As it regards the love of the brethren, we see an interlocking set of responses, laid out by Christ Himself, re-affirmed by the beloved Apostle: John. First, we are to express our love toward Him by keeping His Commandments. (1 John 5:3) Those Commandments involve interacting with His called-out ones in a supportive and an educational way. (John 21:17) Then John wraps it back around on itself by affirming that our love toward Him is not only to reflect back directly, but is to reflect back to Him indirectly through our love of the brethren! (1 John 5:2-3) We’re to express that same love toward one another in the community of Faith as He had toward us from the beginning!
Wouldn’t it be sufficient for us just to love God? He loved us, and we love Him back! Well and good! The way God structures our response requirement is for us to draw-in His called-out ones and energize a second channel of our love toward Him through them. Do we in this see part of the underlying question Jesus posed to Peter in John 21:15-17? We can love God genuinely and fervently, but if it doesn’t also include His brethren and prospective Bride, its value is compromised.
It is the imposition of Church Authority as being the primary definition of what is the Church that sets up the condition we read of in Ezekiel 34.
Our greatest fault (found even in earliest times) is our failure to hold, cherish, and nourish those whom God has called into His Church. We too often are remiss in maintaining contact with those spun off by interpersonal clashes or unbearable political situations that exhibited a serious lack of love. God severely faults His ministry for their failure in this important area. (Ezek 34:4-8 etc.) This message isn’t for the ministry alone! In this age, it extends to the Church as a loving, functioning environment.
We need to ask ourselves and come to under-stand, what is the purpose for authority? Who is the over-riding authority? How much and what kind of ‘authority’ did God intend ministers (our servants) have? (Mat. 20:25-28) Does authority exist to promote and uphold the love of the brethren and the truth, or does it exist to assert and perpetuate its own preeminence?
Is the Church answerable to the people, or is it the people to the Church. (That too tests our definition.) Is the Organization the Church, or is the Church in varying ways at various times organized?
Challenges to modern perceptions are where we see the membership being the ones directly involved in the selection of deacons. (Acts 6:3) Members were admonished to have their senses exercised by being involved in making judgments. (Heb 5:14 & 1st Cor. 6:2) Members then were commended for examining ministerial credentials, even those of highest levels. (Rev. 2:2) So they were diligent in some regards. Then, what was this diminished ‘first love’ in Revelation 2, verse 4? Was it this area of love: the love of the brethren? Were they politicizing, were they becoming ‘respecters of persons’?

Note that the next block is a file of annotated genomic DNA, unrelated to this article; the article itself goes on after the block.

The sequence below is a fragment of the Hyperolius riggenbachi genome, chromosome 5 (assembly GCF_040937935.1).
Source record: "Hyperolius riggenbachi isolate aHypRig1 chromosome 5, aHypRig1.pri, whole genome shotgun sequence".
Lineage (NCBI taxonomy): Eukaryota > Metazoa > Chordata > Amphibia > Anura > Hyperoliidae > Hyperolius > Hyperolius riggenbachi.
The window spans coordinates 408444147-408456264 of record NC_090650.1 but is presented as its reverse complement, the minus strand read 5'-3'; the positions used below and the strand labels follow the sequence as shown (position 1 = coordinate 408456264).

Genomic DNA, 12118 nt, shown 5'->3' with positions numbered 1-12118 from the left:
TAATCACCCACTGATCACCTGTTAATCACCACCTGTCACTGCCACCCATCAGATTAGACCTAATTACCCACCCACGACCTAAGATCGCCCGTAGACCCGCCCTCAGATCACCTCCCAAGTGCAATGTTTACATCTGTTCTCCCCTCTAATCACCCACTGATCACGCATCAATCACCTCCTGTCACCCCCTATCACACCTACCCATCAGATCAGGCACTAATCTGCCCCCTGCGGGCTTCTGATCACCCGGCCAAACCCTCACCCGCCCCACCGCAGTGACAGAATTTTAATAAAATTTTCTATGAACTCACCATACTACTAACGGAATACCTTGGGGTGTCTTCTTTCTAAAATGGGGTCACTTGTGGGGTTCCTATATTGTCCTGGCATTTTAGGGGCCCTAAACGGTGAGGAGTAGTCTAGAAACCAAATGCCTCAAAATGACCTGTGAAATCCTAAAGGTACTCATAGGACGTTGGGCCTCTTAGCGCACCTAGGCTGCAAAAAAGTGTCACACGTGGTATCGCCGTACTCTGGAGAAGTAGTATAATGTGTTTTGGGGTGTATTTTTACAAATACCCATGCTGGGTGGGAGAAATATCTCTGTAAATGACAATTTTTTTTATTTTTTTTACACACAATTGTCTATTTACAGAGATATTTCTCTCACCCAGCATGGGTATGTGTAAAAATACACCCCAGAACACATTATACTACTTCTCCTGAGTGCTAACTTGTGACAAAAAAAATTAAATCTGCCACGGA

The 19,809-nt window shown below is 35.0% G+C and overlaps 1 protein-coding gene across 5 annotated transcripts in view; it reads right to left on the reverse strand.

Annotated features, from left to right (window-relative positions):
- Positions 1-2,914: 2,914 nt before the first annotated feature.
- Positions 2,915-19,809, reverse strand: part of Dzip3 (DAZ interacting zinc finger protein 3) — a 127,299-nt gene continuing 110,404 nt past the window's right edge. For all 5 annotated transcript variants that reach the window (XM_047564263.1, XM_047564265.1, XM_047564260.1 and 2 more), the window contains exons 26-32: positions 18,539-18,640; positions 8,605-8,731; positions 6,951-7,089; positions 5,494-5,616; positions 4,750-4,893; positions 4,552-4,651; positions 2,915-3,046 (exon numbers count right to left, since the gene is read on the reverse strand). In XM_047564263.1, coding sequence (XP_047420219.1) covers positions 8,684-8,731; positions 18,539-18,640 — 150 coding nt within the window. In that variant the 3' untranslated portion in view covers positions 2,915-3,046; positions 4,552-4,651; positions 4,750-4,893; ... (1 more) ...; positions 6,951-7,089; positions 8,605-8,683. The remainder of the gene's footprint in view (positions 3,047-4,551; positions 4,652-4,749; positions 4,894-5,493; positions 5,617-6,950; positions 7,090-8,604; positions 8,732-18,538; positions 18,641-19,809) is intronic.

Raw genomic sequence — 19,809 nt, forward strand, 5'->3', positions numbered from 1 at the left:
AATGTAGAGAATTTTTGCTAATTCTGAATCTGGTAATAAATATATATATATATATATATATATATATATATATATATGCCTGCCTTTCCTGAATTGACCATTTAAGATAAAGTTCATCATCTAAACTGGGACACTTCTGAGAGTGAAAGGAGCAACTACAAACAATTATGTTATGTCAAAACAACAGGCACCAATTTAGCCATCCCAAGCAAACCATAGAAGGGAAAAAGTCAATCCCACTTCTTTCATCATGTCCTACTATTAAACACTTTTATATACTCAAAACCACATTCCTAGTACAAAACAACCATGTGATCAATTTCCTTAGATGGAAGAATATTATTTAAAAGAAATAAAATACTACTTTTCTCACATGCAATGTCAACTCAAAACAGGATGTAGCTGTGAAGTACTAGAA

Loyalty with Accountability to God
As God intends, the body is to have a mind of its own! One conforming to the mind of Christ, not one exhibiting an unruly rebelliousness, but a steadfastness, functioning apart from any form of authoritarian suppression.
Christ intends His Body be thoroughly equipped for all good works… (2nd Tim. 3:17) Of what value is being equipped if there is no latitude or effort to actually DO those good works?
Now, consider Revelation chapters 2 & 3. To whom do these messages speak, the ministry or the congregations? Who are “the Churches” being addressed in those seven insightful evaluations?
If our first loyalty is to a man-created / man-focused entity, it can come between ourselves and God if we let it. Where this matters the most is when ‘loyalty to the organization’ interjects itself between ourselves and our love of the brethren. It can make people disregard our obligations to one another in deference to that clear loyalty desired by the organization! Of course, the organization appreciates ‘loyalty’ as it defines it, rewarding its loyalists with promotion, thus aggravating the problem.Where there’s a conflict of interest between the organization’s expectations and considerations due a brother, the brother is often the one shorted. That is to our shame.
“Seeing ye have purified your souls in obeying the truth through the Spirit unto unfeigned love of the brethren, see that ye love one another with a pure heart fervently:” (1st Peter 1:22) Truth and love are shown to be inseparable!
Where do we stand when there’s a conflict between organizational considerations and the congregation? Here is where our actions put color onto the litmus paper. God requires that we love the brethren. No proper authority, no legitimate organization, with God’s sanction, will in any way compromise that essential expression of Love toward God’s true Saints.
1 There are those who point out that the terms for love and sheep in John 21 are progressive. With sheep, He used terms indicating a maturing process. Choosing different words for love each time, He alludes to a growth condition. It’s interesting also to notice that Peter’s word for love in response wasn’t the same word posed in the question.